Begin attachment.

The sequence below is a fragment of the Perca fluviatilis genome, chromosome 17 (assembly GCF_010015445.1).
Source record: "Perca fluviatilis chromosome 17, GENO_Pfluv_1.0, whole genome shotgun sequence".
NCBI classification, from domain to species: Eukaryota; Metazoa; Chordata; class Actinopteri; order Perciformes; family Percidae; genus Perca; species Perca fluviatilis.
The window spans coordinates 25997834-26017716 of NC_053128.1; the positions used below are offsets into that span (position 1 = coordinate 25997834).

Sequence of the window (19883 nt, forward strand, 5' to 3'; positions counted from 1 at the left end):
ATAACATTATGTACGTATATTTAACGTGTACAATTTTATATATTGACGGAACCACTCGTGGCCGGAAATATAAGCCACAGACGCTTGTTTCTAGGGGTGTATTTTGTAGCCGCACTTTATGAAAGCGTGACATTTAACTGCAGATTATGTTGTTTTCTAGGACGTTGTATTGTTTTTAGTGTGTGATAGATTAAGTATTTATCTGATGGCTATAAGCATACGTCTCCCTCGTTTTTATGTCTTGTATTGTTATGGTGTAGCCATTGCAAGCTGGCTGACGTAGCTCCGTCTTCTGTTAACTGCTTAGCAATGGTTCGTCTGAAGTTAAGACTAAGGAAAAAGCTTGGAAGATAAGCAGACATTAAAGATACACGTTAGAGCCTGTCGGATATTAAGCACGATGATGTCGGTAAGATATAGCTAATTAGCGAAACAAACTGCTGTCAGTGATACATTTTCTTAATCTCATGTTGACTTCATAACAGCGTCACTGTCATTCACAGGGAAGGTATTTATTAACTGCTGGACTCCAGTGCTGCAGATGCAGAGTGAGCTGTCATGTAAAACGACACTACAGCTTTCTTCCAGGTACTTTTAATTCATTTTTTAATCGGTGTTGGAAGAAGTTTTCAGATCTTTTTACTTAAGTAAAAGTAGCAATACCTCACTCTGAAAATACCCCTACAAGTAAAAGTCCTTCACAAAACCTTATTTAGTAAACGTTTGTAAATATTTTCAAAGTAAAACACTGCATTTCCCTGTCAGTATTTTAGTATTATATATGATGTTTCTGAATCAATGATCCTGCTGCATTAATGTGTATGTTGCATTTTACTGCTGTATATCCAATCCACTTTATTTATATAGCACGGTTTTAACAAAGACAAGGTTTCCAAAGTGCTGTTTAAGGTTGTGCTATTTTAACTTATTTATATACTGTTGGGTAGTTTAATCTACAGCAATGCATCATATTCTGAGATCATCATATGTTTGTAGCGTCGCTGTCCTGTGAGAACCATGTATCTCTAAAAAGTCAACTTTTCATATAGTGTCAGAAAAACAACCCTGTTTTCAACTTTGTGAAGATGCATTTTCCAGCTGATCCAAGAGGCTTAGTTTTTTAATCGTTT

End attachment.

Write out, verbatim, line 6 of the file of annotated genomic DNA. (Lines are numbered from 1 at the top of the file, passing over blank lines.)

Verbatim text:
ATAACATTATGTACGTATATTTAACGTGTACAATTTTATATATTGACGGAACCACTCGTGGCCGGAAATATAAGCCACAGACGCTTGTTTCTAGGGGTGTATTTTGTAGCCGCACTTTATGAAAGCGTGACATTTAACTGCAGATTATGTTGTTTTCTAGGACGTTGTATTGTTTTTAGTGTGTGATAGATTAAGTATTTATCTGATGGCTATAAGCATACGTCTCCCTCGTTTTTATGTCTTGTATTGTTATGGTGTAGCCATTGCAAGCTGGCTGACGTAGCTCCGTCTTCTGTTAACTGCTTAGCAATGGTTCGTCTGAAGTTAAGACTAAGGAAAAAGCTTGGAAGATAAGCAGACATTAAAGATACACGTTAGAGCCTGTCGGATATTAAGCACGATGATGTCGGTAAGATATAGCTAATTAGCGAAACAAACTGCTGTCAGTGATACATTTTCTTAATCTCATGTTGACTTCATAACAGCGTCACTGTCATTCACAGGGAAGGTATTTATTAACTGCTGGACTCCAGTGCTGCAGATGCAGAGTGAGCTGTCATGTAAAACGACACTACAGCTTTCTTCCAGGTACTTTTAATTCATTTTTTAATCGGTGTTGGAAGAAGTTTTCAGATCTTTTTACTTAAGTAAAAGTAGCAATACCTCACTCTGAAAATACCCCTACAAGTAAAAGTCCTTCACAAAACCTTATTTAGTAAACGTTTGTAAATATTTTCAAAGTAAAACACTGCATTTCCCTGTCAGTATTTTAGTATTATATATGATGTTTCTGAATCAATGATCCTGCTGCATTAATGTGTATGTTGCATTTTACTGCTGTATATCCAATCCACTTTATTTATATAGCACGGTTTTAACAAAGACAAGGTTTCCAAAGTGCTGTTTAAGGTTGTGCTATTTTAACTTATTTATATACTGTTGGGTAGTTTAATCTACAGCAATGCATCATATTCTGAGATCATCATATGTTTGTAGCGTCGCTGTCCTGTGAGAACCATGTATCTCTAAAAAGTCAACTTTTCATATAGTGTCAGAAAAACAACCCTGTTTTCAACTTTGTGAAGATGCATTTTCCAGCTGATCCAAGAGGCTTAGTTTTTTAATCGTTT